Secret single leader election ensures that the proposer assignment remains private until the assigned slot time, eliminating risks like proposers attacking each other or stealing MEV. Despite the lack of concrete evidence of such occurrences on the mainnet, this attribute is crucial for the chain's future. The candidate algorithm for SSLE is Whisk, and it treats proposer shuffling as private throughout phases from candidate selection to shuffling to selection. There is a spec and even a testnet live!
Fork Choice Improvements:
Clients like Lighthouse and Prysm re-org late blocks. Soon all the client implementations will adopt re-org late block behavior pending this PR merge. This behavior can be extended, allowing attesters to vote against late blocks. Proposals like view-merge, RLMD GHOST, and advancements beyond LMD GHOST and FFG GHOST underscore the fork choice's significance. The fork choice is the chain's most critical component, determining its head and underpinning its economic security. Hence, a robust fork choice is indispensable for maintaining stable consensus.
Approximately 95% of blocks are constructed using out-of-protocol mechanisms like MEV-boost and relayer. These methods have associated challenges, such as centralization and potential governance threats. The ultimate goal is to integrate the relayer role within the protocol. Achieving ePBS, even in its most basic form, is a monumental task, surpassing even the complexity of the merge. Yet, it's a goal worth pursuing. Potuz, myself, and Ethereum protocol fellows have been putting in work on the specifications and, hopefully soon implementations. The design consists of:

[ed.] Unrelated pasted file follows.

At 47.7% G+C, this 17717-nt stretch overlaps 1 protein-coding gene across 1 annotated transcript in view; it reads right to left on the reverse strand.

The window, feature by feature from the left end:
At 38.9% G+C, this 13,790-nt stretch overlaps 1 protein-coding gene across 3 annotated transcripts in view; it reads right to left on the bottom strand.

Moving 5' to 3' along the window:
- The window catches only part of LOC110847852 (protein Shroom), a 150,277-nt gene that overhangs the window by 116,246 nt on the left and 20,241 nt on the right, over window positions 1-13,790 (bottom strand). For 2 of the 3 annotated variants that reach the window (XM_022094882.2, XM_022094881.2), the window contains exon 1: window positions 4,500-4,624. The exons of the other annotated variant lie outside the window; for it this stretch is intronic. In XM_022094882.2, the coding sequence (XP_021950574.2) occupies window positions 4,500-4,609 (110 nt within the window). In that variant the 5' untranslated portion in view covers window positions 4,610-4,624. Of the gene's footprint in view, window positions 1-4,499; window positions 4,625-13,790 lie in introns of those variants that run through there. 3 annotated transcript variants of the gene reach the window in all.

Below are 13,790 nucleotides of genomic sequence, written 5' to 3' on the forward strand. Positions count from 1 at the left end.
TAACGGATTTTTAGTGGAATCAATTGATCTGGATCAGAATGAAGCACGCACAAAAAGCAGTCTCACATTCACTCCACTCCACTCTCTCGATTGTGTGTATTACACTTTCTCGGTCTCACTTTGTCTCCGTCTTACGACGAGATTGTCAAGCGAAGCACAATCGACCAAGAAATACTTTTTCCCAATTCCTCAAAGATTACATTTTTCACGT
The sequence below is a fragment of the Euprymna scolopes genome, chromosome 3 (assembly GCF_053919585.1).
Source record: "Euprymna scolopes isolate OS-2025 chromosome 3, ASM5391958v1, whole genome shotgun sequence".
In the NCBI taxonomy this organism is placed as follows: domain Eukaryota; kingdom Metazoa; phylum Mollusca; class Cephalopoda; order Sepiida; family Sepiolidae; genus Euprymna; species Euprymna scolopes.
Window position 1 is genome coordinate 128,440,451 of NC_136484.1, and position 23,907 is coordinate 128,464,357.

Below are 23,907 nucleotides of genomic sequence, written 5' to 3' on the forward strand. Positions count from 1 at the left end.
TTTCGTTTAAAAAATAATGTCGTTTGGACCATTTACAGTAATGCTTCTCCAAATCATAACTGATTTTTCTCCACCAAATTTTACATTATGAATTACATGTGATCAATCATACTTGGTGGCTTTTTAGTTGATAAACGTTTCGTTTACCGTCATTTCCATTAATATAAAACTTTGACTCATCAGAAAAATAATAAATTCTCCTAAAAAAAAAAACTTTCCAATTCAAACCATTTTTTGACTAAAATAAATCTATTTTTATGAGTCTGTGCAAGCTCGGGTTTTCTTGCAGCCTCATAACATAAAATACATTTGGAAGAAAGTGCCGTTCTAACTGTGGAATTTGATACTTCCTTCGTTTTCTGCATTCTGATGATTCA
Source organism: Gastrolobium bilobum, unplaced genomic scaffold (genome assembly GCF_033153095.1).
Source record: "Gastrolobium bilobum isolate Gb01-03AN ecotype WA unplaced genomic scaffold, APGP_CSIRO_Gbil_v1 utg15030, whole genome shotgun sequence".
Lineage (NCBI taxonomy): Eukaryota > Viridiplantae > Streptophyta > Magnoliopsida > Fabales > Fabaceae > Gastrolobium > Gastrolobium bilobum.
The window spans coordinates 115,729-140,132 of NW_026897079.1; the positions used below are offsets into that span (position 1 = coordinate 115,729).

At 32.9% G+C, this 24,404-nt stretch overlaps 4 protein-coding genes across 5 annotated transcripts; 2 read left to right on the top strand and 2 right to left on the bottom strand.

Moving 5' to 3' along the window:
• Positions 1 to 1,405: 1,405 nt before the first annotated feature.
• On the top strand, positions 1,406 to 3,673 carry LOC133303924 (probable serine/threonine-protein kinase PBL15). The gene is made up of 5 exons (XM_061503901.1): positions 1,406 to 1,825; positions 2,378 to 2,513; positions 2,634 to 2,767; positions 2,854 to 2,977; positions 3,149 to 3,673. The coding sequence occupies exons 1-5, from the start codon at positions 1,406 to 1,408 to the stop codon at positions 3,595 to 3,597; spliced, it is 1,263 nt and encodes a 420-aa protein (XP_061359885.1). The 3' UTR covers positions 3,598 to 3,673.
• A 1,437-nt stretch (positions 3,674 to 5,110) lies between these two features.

Staked Builders that also perform validator duties
Max Effective Balance and its Dependencies
Forced Inclusion List
(Block, Slot) Voting from Attesters
The main complication resides in fork choice and how to deal with equivocation.
In terms of scalability, we can progressively build towards Danksharding. Data availability sampling (DAS) and missing data sample reconstruction are arguably the biggest unknowns to realize Danksharding. PeerDas, as outlined by Danny, offers a straightforward data availability sampling network construction. If benchmarks validate its feasibility, it might be promptly implemented.
We could consider increasing blob sizes from the current 3/6 once demand escalates and doing so on the mainnet becomes safer. Additionally, we can explore innovations like erasure coding and constructing an overlay network based on EIP4844 blobs. These initiatives allow nodes to practice sampling and reconstruction using the mainnet as a sandbox without awaiting full danksharding.
Client Code Improvements:
Hypothetically speaking, we could allocate approximately six months for client teams to address technical debts, which seems beneficial. As the Ethereum beacon chain evolves, we must prioritize the long-term health of client code. With about 25M ETH staked, safeguarding immense value in DeFi, NFTs, and L2s, it's crucial to focus on sustaining client code health. As we learned from time again, it's hard to focus on new features while improving existing code health. Design decisions back in 2019/2020 may become stale and require a big overhaul
My two cents? Post-Deneb should be all about improving the stability of the consensus layer. The focus should be laser-sharp on the inclusion list, increasing the validator’s Effective Balance and its dependencies, and improving fork choice. As for the subsequent "F-Star" upgrade, it could be the perfect place for ePBS and danksharding increments. If blob data demand exists, we can also increase the blob target and max allocation to address short-term scalability needs.
Exciting times ahead! 🧭